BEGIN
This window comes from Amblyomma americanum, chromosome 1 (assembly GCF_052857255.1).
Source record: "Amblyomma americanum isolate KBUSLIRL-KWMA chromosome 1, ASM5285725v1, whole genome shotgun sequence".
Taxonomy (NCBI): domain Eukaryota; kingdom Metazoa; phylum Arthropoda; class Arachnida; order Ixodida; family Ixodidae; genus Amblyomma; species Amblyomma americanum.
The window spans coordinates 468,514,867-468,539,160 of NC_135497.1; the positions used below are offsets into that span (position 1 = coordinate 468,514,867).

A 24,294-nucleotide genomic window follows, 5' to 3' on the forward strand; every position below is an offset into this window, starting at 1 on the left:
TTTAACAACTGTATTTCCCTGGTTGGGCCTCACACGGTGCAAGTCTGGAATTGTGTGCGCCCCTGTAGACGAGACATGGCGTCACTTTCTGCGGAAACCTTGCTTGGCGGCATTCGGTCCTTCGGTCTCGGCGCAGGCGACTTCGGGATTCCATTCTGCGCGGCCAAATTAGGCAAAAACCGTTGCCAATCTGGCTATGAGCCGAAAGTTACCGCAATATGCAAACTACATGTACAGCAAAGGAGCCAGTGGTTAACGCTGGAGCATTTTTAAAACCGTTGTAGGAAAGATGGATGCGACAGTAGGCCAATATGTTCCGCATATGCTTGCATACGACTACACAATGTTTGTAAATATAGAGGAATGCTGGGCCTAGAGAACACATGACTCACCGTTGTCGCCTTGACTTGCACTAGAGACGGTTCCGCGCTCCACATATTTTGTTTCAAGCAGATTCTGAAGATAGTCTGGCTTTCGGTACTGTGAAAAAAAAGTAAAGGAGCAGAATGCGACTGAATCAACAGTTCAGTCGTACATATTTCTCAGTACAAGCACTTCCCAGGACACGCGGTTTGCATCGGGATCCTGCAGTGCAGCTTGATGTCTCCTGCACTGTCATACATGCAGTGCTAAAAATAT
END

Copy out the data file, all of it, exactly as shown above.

This window comes from Amblyomma americanum, chromosome 1 (assembly GCF_052857255.1).
Source record: "Amblyomma americanum isolate KBUSLIRL-KWMA chromosome 1, ASM5285725v1, whole genome shotgun sequence".
Taxonomy (NCBI): domain Eukaryota; kingdom Metazoa; phylum Arthropoda; class Arachnida; order Ixodida; family Ixodidae; genus Amblyomma; species Amblyomma americanum.
The window spans coordinates 468,514,867-468,539,160 of NC_135497.1; the positions used below are offsets into that span (position 1 = coordinate 468,514,867).

A 24,294-nucleotide genomic window follows, 5' to 3' on the forward strand; every position below is an offset into this window, starting at 1 on the left:
TTTAACAACTGTATTTCCCTGGTTGGGCCTCACACGGTGCAAGTCTGGAATTGTGTGCGCCCCTGTAGACGAGACATGGCGTCACTTTCTGCGGAAACCTTGCTTGGCGGCATTCGGTCCTTCGGTCTCGGCGCAGGCGACTTCGGGATTCCATTCTGCGCGGCCAAATTAGGCAAAAACCGTTGCCAATCTGGCTATGAGCCGAAAGTTACCGCAATATGCAAACTACATGTACAGCAAAGGAGCCAGTGGTTAACGCTGGAGCATTTTTAAAACCGTTGTAGGAAAGATGGATGCGACAGTAGGCCAATATGTTCCGCATATGCTTGCATACGACTACACAATGTTTGTAAATATAGAGGAATGCTGGGCCTAGAGAACACATGACTCACCGTTGTCGCCTTGACTTGCACTAGAGACGGTTCCGCGCTCCACATATTTTGTTTCAAGCAGATTCTGAAGATAGTCTGGCTTTCGGTACTGTGAAAAAAAAGTAAAGGAGCAGAATGCGACTGAATCAACAGTTCAGTCGTACATATTTCTCAGTACAAGCACTTCCCAGGACACGCGGTTTGCATCGGGATCCTGCAGTGCAGCTTGATGTCTCCTGCACTGTCATACATGCAGTGCTAAAAATAT